Paula Goldstein

How to start your life again, with Paula Goldstein

Paula Goldstein
How to start your life again, with Paula Goldstein

I have made so many mistakes, and I will continue to make them.

When I say mistakes, I don’t mean my ailing grammar (though that is also an issue - sorry!);

I mean the big ones. The ones that we seem to repeat over and over -- like trusting the wrong people, getting in over our heads, or running head first in the wrong direction.

I feel like a lot of my life has been me as the woman running towards the spaceship in an alien invasion movie. And we all know that means I obviously don’t get much screen time before I meet my inevitable doom.

That being said, on reflection I’m so grateful for those risks I took: for falling, for failing, for having the privilege to say ‘this just isn’t right,’ ‘this just isn’t me,’ and to start my story again; to have the time to feel sad in an esoteric way. Even if my stomach shrinks to the size of a pea when recounting some of the things that I have fucked up in my life. I’m fine now; I promise.

Starting life again isn’t like a Hallmark movie. At least in my experience, there has been no moving to a small town, meeting an alarmingly handsome widower, and eventually becoming the community’s beloved mayor (though I’m always open to new opportunities).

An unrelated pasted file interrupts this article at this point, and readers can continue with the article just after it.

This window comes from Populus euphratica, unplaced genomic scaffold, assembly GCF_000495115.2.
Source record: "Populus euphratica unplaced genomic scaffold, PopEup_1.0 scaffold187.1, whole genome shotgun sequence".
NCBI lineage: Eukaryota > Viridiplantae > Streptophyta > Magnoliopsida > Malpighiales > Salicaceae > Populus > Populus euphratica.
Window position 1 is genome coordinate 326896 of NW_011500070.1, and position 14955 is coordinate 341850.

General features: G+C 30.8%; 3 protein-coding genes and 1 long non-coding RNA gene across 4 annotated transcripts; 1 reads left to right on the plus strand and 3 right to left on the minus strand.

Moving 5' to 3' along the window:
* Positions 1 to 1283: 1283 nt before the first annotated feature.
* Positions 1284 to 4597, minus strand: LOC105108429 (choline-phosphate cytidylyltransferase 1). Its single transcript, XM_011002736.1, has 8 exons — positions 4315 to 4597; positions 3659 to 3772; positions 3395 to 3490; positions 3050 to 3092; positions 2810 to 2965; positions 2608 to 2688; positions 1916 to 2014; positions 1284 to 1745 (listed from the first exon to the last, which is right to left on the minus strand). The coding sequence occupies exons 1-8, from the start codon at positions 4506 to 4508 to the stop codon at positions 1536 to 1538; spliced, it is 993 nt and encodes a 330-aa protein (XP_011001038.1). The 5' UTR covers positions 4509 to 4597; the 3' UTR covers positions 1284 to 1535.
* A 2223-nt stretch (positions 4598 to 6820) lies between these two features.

For me, it was knowing that the marriage I had so faithfully believed in during my early 20s wasn’t the right marriage for the woman I had become. It was taking the job I had always dreamed of in the city I loved most, and eventually realizing that both gave me crushing anxiety. Remind yourself EVERY DAY that as perfect as most people seem on paper or insta, they are probably just as messed up and scared as you underneath.

For me, the dream on paper of an amazing job as a Fashion Director in NYC and living my best life with my beautiful, fun friends, meant realizing that I was lonely AF. That yes, I had ended my marriage; and on some level I felt liberated, but mostly I just felt like an asshole.

Being single for the first time in a long time is a weird grieving process, and one that no one really gives you much sympathy for. If you were the one who left, you also get to lie awake and alone at night with the guilt of knowing that you were the one who murdered the relationship. Cool.